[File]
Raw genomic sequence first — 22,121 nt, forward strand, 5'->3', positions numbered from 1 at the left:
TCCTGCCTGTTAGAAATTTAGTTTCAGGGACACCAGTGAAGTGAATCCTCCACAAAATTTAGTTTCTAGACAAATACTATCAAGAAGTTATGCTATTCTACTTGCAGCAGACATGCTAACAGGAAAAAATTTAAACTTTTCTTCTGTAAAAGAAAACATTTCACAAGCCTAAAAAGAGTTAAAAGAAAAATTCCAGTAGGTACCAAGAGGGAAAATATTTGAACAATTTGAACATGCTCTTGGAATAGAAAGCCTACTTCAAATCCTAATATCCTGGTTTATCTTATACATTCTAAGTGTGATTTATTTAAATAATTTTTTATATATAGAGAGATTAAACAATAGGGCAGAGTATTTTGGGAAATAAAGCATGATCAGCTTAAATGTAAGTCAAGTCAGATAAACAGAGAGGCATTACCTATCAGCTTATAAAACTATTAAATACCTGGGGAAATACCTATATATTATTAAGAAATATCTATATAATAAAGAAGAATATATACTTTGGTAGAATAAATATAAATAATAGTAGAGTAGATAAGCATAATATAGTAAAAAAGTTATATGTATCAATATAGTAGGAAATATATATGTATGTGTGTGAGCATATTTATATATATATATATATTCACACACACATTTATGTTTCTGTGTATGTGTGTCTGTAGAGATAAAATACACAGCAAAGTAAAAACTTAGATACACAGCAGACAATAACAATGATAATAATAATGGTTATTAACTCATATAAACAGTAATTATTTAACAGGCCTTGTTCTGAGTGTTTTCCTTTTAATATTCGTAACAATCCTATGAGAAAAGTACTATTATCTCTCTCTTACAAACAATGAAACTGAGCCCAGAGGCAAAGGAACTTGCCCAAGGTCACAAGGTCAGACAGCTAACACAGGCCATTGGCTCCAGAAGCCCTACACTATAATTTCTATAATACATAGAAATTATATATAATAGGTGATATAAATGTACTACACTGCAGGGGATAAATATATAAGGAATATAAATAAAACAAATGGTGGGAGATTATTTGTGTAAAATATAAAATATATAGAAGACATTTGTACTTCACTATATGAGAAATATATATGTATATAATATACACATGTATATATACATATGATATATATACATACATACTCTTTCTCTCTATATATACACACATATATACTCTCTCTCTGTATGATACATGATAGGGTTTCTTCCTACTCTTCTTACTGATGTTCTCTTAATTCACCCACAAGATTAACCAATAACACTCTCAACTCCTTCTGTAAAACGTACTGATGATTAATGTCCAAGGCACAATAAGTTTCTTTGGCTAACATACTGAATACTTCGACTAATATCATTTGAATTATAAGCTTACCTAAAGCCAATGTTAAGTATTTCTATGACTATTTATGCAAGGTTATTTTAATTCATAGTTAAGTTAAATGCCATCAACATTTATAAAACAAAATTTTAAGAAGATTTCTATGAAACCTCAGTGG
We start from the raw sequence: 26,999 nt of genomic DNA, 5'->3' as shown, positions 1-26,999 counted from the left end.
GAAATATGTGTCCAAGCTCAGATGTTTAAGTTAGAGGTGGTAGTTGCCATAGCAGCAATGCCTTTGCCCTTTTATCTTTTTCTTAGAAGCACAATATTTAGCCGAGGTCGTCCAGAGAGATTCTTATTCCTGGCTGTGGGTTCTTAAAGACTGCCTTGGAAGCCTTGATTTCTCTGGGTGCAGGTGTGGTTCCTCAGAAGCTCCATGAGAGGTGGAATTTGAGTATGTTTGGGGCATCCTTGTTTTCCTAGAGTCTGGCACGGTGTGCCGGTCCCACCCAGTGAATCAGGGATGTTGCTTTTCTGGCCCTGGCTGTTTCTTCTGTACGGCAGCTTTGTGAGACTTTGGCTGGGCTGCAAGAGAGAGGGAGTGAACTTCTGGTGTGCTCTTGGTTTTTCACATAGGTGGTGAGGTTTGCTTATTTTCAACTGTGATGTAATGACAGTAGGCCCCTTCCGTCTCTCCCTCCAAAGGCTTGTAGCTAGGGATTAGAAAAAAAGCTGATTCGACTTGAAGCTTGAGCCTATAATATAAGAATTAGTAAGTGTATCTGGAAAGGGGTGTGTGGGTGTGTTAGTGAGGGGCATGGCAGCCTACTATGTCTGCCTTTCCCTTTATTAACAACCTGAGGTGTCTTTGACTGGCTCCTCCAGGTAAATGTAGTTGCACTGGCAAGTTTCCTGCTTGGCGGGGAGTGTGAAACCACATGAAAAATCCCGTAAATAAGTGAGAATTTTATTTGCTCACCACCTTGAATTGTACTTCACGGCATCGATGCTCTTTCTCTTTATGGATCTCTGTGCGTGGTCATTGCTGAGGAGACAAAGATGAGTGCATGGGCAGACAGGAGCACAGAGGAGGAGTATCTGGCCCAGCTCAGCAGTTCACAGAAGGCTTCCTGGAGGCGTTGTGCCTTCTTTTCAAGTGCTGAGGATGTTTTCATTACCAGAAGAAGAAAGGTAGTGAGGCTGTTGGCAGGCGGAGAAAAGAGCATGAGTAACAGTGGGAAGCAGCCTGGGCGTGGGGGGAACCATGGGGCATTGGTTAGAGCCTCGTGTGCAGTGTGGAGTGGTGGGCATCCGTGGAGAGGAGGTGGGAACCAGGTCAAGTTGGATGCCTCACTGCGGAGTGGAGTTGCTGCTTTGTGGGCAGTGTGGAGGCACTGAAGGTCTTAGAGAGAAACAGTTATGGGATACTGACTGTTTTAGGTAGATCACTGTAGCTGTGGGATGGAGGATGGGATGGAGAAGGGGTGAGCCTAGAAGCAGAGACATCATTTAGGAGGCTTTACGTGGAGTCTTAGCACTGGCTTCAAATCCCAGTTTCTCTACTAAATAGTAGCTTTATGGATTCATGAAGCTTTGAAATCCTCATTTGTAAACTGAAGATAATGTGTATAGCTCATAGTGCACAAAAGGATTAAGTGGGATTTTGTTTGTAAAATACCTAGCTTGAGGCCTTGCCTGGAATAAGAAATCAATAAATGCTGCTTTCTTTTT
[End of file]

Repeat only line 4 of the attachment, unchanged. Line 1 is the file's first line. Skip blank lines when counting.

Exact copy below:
GAAATATGTGTCCAAGCTCAGATGTTTAAGTTAGAGGTGGTAGTTGCCATAGCAGCAATGCCTTTGCCCTTTTATCTTTTTCTTAGAAGCACAATATTTAGCCGAGGTCGTCCAGAGAGATTCTTATTCCTGGCTGTGGGTTCTTAAAGACTGCCTTGGAAGCCTTGATTTCTCTGGGTGCAGGTGTGGTTCCTCAGAAGCTCCATGAGAGGTGGAATTTGAGTATGTTTGGGGCATCCTTGTTTTCCTAGAGTCTGGCACGGTGTGCCGGTCCCACCCAGTGAATCAGGGATGTTGCTTTTCTGGCCCTGGCTGTTTCTTCTGTACGGCAGCTTTGTGAGACTTTGGCTGGGCTGCAAGAGAGAGGGAGTGAACTTCTGGTGTGCTCTTGGTTTTTCACATAGGTGGTGAGGTTTGCTTATTTTCAACTGTGATGTAATGACAGTAGGCCCCTTCCGTCTCTCCCTCCAAAGGCTTGTAGCTAGGGATTAGAAAAAAAGCTGATTCGACTTGAAGCTTGAGCCTATAATATAAGAATTAGTAAGTGTATCTGGAAAGGGGTGTGTGGGTGTGTTAGTGAGGGGCATGGCAGCCTACTATGTCTGCCTTTCCCTTTATTAACAACCTGAGGTGTCTTTGACTGGCTCCTCCAGGTAAATGTAGTTGCACTGGCAAGTTTCCTGCTTGGCGGGGAGTGTGAAACCACATGAAAAATCCCGTAAATAAGTGAGAATTTTATTTGCTCACCACCTTGAATTGTACTTCACGGCATCGATGCTCTTTCTCTTTATGGATCTCTGTGCGTGGTCATTGCTGAGGAGACAAAGATGAGTGCATGGGCAGACAGGAGCACAGAGGAGGAGTATCTGGCCCAGCTCAGCAGTTCACAGAAGGCTTCCTGGAGGCGTTGTGCCTTCTTTTCAAGTGCTGAGGATGTTTTCATTACCAGAAGAAGAAAGGTAGTGAGGCTGTTGGCAGGCGGAGAAAAGAGCATGAGTAACAGTGGGAAGCAGCCTGGGCGTGGGGGGAACCATGGGGCATTGGTTAGAGCCTCGTGTGCAGTGTGGAGTGGTGGGCATCCGTGGAGAGGAGGTGGGAACCAGGTCAAGTTGGATGCCTCACTGCGGAGTGGAGTTGCTGCTTTGTGGGCAGTGTGGAGGCACTGAAGGTCTTAGAGAGAAACAGTTATGGGATACTGACTGTTTTAGGTAGATCACTGTAGCTGTGGGATGGAGGATGGGATGGAGAAGGGGTGAGCCTAGAAGCAGAGACATCATTTAGGAGGCTTTACGTGGAGTCTTAGCACTGGCTTCAAATCCCAGTTTCTCTACTAAATAGTAGCTTTATGGATTCATGAAGCTTTGAAATCCTCATTTGTAAACTGAAGATAATGTGTATAGCTCATAGTGCACAAAAGGATTAAGTGGGATTTTGTTTGTAAAATACCTAGCTTGAGGCCTTGCCTGGAATAAGAAATCAATAAATGCTGCTTTCTTTTT